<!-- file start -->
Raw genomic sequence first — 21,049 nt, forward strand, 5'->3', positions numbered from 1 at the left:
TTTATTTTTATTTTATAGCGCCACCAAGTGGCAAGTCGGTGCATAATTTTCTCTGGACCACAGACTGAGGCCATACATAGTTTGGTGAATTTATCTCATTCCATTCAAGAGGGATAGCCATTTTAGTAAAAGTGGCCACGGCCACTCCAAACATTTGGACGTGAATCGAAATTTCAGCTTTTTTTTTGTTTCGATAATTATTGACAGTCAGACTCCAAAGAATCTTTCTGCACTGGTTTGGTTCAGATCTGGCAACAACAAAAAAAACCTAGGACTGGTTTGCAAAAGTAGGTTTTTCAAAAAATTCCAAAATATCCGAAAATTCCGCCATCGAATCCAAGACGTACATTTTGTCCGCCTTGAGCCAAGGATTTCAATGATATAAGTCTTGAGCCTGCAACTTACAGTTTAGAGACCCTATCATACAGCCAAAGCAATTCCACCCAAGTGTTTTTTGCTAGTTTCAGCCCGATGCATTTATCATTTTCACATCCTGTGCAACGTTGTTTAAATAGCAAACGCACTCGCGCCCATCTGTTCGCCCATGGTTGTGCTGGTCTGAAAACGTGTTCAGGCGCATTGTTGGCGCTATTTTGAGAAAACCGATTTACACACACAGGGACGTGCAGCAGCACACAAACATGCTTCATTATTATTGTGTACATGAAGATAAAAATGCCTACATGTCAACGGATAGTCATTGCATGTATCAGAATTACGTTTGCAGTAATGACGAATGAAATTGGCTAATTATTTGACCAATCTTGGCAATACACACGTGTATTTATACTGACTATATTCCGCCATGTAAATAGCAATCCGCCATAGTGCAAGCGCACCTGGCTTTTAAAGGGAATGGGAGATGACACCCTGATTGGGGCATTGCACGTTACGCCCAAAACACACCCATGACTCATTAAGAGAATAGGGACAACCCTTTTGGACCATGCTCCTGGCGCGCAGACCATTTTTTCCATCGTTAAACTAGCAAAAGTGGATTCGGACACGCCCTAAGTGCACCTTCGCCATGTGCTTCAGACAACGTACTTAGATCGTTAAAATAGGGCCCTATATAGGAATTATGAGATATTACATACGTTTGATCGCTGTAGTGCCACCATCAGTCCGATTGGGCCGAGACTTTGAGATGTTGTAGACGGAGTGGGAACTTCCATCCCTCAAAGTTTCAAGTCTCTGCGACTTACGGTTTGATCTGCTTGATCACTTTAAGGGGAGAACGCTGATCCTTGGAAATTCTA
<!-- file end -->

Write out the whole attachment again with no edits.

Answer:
Raw genomic sequence first — 21,049 nt, forward strand, 5'->3', positions numbered from 1 at the left:
TTTATTTTTATTTTATAGCGCCACCAAGTGGCAAGTCGGTGCATAATTTTCTCTGGACCACAGACTGAGGCCATACATAGTTTGGTGAATTTATCTCATTCCATTCAAGAGGGATAGCCATTTTAGTAAAAGTGGCCACGGCCACTCCAAACATTTGGACGTGAATCGAAATTTCAGCTTTTTTTTTGTTTCGATAATTATTGACAGTCAGACTCCAAAGAATCTTTCTGCACTGGTTTGGTTCAGATCTGGCAACAACAAAAAAAACCTAGGACTGGTTTGCAAAAGTAGGTTTTTCAAAAAATTCCAAAATATCCGAAAATTCCGCCATCGAATCCAAGACGTACATTTTGTCCGCCTTGAGCCAAGGATTTCAATGATATAAGTCTTGAGCCTGCAACTTACAGTTTAGAGACCCTATCATACAGCCAAAGCAATTCCACCCAAGTGTTTTTTGCTAGTTTCAGCCCGATGCATTTATCATTTTCACATCCTGTGCAACGTTGTTTAAATAGCAAACGCACTCGCGCCCATCTGTTCGCCCATGGTTGTGCTGGTCTGAAAACGTGTTCAGGCGCATTGTTGGCGCTATTTTGAGAAAACCGATTTACACACACAGGGACGTGCAGCAGCACACAAACATGCTTCATTATTATTGTGTACATGAAGATAAAAATGCCTACATGTCAACGGATAGTCATTGCATGTATCAGAATTACGTTTGCAGTAATGACGAATGAAATTGGCTAATTATTTGACCAATCTTGGCAATACACACGTGTATTTATACTGACTATATTCCGCCATGTAAATAGCAATCCGCCATAGTGCAAGCGCACCTGGCTTTTAAAGGGAATGGGAGATGACACCCTGATTGGGGCATTGCACGTTACGCCCAAAACACACCCATGACTCATTAAGAGAATAGGGACAACCCTTTTGGACCATGCTCCTGGCGCGCAGACCATTTTTTCCATCGTTAAACTAGCAAAAGTGGATTCGGACACGCCCTAAGTGCACCTTCGCCATGTGCTTCAGACAACGTACTTAGATCGTTAAAATAGGGCCCTATATAGGAATTATGAGATATTACATACGTTTGATCGCTGTAGTGCCACCATCAGTCCGATTGGGCCGAGACTTTGAGATGTTGTAGACGGAGTGGGAACTTCCATCCCTCAAAGTTTCAAGTCTCTGCGACTTACGGTTTGATCTGCTTGATCACTTTAAGGGGAGAACGCTGATCCTTGGAAATTCTA